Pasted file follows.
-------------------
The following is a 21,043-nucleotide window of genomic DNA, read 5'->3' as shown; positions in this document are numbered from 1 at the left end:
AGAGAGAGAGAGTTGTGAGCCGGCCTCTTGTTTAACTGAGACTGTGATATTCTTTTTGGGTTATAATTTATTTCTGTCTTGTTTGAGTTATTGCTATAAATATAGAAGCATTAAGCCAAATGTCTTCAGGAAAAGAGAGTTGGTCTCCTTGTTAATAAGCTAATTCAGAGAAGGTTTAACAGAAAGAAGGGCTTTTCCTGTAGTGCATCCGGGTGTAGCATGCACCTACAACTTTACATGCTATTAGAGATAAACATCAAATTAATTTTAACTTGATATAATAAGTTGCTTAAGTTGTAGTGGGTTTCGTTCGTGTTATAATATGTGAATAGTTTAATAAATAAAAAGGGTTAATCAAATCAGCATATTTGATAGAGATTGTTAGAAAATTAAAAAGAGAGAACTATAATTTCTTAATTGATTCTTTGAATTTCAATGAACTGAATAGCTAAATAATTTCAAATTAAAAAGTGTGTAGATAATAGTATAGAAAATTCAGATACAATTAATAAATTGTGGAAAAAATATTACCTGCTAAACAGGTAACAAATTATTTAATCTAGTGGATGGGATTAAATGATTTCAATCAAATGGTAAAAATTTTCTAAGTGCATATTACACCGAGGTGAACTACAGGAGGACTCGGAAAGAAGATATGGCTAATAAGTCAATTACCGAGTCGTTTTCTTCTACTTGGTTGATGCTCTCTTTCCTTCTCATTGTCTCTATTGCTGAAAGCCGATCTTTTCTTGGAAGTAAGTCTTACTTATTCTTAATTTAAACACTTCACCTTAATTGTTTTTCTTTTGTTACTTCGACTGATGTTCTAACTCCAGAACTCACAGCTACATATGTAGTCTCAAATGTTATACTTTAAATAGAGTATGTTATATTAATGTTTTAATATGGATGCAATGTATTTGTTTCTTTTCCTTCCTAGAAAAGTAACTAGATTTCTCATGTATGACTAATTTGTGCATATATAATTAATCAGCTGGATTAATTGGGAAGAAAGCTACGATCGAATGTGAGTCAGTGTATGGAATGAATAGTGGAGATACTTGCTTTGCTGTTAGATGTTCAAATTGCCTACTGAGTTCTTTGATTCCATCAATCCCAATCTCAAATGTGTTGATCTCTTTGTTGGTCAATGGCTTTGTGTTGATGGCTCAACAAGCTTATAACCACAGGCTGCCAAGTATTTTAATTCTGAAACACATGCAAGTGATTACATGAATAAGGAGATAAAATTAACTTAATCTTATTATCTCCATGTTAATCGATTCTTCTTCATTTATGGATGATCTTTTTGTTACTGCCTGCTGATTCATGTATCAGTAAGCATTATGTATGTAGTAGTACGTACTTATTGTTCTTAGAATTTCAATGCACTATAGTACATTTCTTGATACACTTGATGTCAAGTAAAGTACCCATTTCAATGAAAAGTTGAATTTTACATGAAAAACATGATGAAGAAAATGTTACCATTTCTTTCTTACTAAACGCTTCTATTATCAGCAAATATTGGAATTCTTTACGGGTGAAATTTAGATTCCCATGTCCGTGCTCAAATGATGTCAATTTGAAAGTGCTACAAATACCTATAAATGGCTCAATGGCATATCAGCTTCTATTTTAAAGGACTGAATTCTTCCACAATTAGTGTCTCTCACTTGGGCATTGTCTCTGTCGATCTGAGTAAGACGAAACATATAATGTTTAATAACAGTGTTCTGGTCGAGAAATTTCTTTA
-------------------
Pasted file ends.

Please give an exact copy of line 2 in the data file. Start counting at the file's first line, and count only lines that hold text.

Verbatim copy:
AGAGAGAGAGAGTTGTGAGCCGGCCTCTTGTTTAACTGAGACTGTGATATTCTTTTTGGGTTATAATTTATTTCTGTCTTGTTTGAGTTATTGCTATAAATATAGAAGCATTAAGCCAAATGTCTTCAGGAAAAGAGAGTTGGTCTCCTTGTTAATAAGCTAATTCAGAGAAGGTTTAACAGAAAGAAGGGCTTTTCCTGTAGTGCATCCGGGTGTAGCATGCACCTACAACTTTACATGCTATTAGAGATAAACATCAAATTAATTTTAACTTGATATAATAAGTTGCTTAAGTTGTAGTGGGTTTCGTTCGTGTTATAATATGTGAATAGTTTAATAAATAAAAAGGGTTAATCAAATCAGCATATTTGATAGAGATTGTTAGAAAATTAAAAAGAGAGAACTATAATTTCTTAATTGATTCTTTGAATTTCAATGAACTGAATAGCTAAATAATTTCAAATTAAAAAGTGTGTAGATAATAGTATAGAAAATTCAGATACAATTAATAAATTGTGGAAAAAATATTACCTGCTAAACAGGTAACAAATTATTTAATCTAGTGGATGGGATTAAATGATTTCAATCAAATGGTAAAAATTTTCTAAGTGCATATTACACCGAGGTGAACTACAGGAGGACTCGGAAAGAAGATATGGCTAATAAGTCAATTACCGAGTCGTTTTCTTCTACTTGGTTGATGCTCTCTTTCCTTCTCATTGTCTCTATTGCTGAAAGCCGATCTTTTCTTGGAAGTAAGTCTTACTTATTCTTAATTTAAACACTTCACCTTAATTGTTTTTCTTTTGTTACTTCGACTGATGTTCTAACTCCAGAACTCACAGCTACATATGTAGTCTCAAATGTTATACTTTAAATAGAGTATGTTATATTAATGTTTTAATATGGATGCAATGTATTTGTTTCTTTTCCTTCCTAGAAAAGTAACTAGATTTCTCATGTATGACTAATTTGTGCATATATAATTAATCAGCTGGATTAATTGGGAAGAAAGCTACGATCGAATGTGAGTCAGTGTATGGAATGAATAGTGGAGATACTTGCTTTGCTGTTAGATGTTCAAATTGCCTACTGAGTTCTTTGATTCCATCAATCCCAATCTCAAATGTGTTGATCTCTTTGTTGGTCAATGGCTTTGTGTTGATGGCTCAACAAGCTTATAACCACAGGCTGCCAAGTATTTTAATTCTGAAACACATGCAAGTGATTACATGAATAAGGAGATAAAATTAACTTAATCTTATTATCTCCATGTTAATCGATTCTTCTTCATTTATGGATGATCTTTTTGTTACTGCCTGCTGATTCATGTATCAGTAAGCATTATGTATGTAGTAGTACGTACTTATTGTTCTTAGAATTTCAATGCACTATAGTACATTTCTTGATACACTTGATGTCAAGTAAAGTACCCATTTCAATGAAAAGTTGAATTTTACATGAAAAACATGATGAAGAAAATGTTACCATTTCTTTCTTACTAAACGCTTCTATTATCAGCAAATATTGGAATTCTTTACGGGTGAAATTTAGATTCCCATGTCCGTGCTCAAATGATGTCAATTTGAAAGTGCTACAAATACCTATAAATGGCTCAATGGCATATCAGCTTCTATTTTAAAGGACTGAATTCTTCCACAATTAGTGTCTCTCACTTGGGCATTGTCTCTGTCGATCTGAGTAAGACGAAACATATAATGTTTAATAACAGTGTTCTGGTCGAGAAATTTCTTTA